figure 1

a Through micro-3D-printing we fabricate microfluidic devices of a few 100 µm in size. Magnified view of a nozzle placed on a 1 cent coin for scale reference. b This technique can realize integrated nozzle assemblies to jet protein crystal suspension into the X-ray interaction region for diffractive imaging.


Print speed optimization for ultracompact 3D microfluidics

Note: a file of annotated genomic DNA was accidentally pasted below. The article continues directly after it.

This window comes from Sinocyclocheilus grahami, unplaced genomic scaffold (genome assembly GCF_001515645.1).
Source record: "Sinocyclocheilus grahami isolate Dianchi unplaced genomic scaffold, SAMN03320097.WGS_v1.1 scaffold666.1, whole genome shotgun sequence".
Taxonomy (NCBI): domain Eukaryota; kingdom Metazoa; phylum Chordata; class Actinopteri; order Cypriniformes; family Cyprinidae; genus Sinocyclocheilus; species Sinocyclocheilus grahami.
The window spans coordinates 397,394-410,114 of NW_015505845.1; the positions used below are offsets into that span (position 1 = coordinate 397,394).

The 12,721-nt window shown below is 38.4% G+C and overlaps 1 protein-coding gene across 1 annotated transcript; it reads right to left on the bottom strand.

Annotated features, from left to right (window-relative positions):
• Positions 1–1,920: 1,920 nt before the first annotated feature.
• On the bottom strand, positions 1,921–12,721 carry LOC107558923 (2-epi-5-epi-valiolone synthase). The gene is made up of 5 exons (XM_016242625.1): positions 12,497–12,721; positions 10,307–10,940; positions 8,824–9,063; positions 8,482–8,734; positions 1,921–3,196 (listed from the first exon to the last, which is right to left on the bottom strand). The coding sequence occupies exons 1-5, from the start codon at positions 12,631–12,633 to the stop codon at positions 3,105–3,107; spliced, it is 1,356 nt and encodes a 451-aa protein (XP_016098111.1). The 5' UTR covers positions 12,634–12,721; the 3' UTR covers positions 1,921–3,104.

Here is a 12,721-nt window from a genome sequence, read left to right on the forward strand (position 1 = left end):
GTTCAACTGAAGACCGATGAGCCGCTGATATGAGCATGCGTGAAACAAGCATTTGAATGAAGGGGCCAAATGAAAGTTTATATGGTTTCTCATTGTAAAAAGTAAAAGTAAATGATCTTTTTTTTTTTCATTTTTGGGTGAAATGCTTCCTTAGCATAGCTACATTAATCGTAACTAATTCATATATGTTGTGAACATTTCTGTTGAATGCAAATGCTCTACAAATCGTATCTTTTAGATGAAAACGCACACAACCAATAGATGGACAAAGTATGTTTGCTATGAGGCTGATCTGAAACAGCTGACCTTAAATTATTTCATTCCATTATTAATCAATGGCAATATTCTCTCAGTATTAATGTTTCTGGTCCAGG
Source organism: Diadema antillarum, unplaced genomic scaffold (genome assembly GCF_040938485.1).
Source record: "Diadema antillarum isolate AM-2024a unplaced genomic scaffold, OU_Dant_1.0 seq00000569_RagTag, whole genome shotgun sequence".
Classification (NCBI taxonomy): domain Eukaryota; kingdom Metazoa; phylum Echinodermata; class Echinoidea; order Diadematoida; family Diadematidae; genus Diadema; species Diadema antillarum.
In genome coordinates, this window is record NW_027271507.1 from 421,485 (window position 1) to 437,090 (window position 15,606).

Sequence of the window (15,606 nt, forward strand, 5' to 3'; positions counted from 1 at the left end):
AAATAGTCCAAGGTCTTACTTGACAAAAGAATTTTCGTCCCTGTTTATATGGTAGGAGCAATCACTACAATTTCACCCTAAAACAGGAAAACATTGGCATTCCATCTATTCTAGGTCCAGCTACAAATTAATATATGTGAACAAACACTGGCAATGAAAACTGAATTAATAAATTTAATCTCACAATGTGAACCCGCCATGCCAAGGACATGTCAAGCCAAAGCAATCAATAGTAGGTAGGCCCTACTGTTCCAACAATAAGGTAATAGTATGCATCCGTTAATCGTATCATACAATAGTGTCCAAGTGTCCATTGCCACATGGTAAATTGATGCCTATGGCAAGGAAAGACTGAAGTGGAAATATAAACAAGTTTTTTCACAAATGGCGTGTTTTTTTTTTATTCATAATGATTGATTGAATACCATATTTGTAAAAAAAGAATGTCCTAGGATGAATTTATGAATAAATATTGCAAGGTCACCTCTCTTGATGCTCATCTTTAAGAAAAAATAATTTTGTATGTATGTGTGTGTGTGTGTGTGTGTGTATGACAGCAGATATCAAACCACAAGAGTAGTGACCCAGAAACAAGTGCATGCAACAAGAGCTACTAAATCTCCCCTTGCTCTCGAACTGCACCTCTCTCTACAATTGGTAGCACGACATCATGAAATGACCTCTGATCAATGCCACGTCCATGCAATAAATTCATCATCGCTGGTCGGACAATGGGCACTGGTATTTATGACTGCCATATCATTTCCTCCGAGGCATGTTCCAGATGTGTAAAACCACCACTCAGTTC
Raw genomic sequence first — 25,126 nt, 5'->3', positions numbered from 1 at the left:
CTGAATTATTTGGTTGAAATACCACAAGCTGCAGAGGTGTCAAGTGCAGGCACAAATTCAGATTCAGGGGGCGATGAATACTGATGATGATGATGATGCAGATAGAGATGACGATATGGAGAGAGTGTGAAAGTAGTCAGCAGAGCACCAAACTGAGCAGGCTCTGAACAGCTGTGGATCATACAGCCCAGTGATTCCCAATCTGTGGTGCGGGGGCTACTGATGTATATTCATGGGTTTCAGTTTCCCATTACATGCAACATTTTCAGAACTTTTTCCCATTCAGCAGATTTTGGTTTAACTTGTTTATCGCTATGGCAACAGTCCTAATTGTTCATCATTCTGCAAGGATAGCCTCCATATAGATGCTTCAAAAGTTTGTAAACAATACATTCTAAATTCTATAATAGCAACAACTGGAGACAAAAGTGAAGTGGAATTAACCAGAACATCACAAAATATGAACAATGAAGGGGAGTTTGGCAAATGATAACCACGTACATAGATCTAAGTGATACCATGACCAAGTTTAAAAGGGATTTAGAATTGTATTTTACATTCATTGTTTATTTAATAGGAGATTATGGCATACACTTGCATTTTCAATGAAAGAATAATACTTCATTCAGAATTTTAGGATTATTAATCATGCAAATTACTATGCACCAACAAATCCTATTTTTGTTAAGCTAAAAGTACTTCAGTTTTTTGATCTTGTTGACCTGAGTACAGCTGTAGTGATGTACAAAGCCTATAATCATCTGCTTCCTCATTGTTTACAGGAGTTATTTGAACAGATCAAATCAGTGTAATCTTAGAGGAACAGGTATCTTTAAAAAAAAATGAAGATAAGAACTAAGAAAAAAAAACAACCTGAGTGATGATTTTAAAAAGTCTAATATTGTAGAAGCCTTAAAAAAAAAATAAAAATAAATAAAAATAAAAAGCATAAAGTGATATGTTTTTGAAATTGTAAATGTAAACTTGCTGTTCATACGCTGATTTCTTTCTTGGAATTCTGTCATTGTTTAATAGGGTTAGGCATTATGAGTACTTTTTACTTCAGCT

All microfluidic devices presented in this paper were manufactured through direct laser writing with the dip-in approach36 where the photoresist is placed directly onto the objective lens. The photoresist also acts as immersion medium, which allows this lithography method to fabricate arbitrarily large device volumes, as available fabrication heights are not restrained by the working distance of the objective lens. Device geometries printed this way are not limited in form and complexity, as long as the feature sizes are larger than the smallest volume element that can be exposed by two-photon absorption and as long as internal channel volumes can be cleared of the unpolymerized resin during development. Reference prints were made for serial crystallography with the procedure as described by Nelson et al.3 using a 25 × immersion objective, by sequentially building a complete device from separately printed blocks, each defined by the 285 × 285 µm2 field of view that can be addressed by the galvo-scanner of the printer, and 200 µm in height to provide enough clearance between the 360-µm working distance objective and neighboring blocks. The 25 × , NA = 0.8 objective lens illuminated a point spread function with a full width at half maximum of 0.6 μm transversely (X,Y) and 3.4 μm in depth (Z)3. Flat surfaces were printed for slicing distances (Z) of up to 1 μm and hatching distances (X,Y) of up to 0.5 μm, corresponding to a single solid print block containing 6.5 × 107 voxels that took about 8 min to print. Devices extending over several blocks, thus quickly amounted to several hours of write time, such as the nozzles presented by Nelson et al.3, that were reported to be completed in about 4 h each.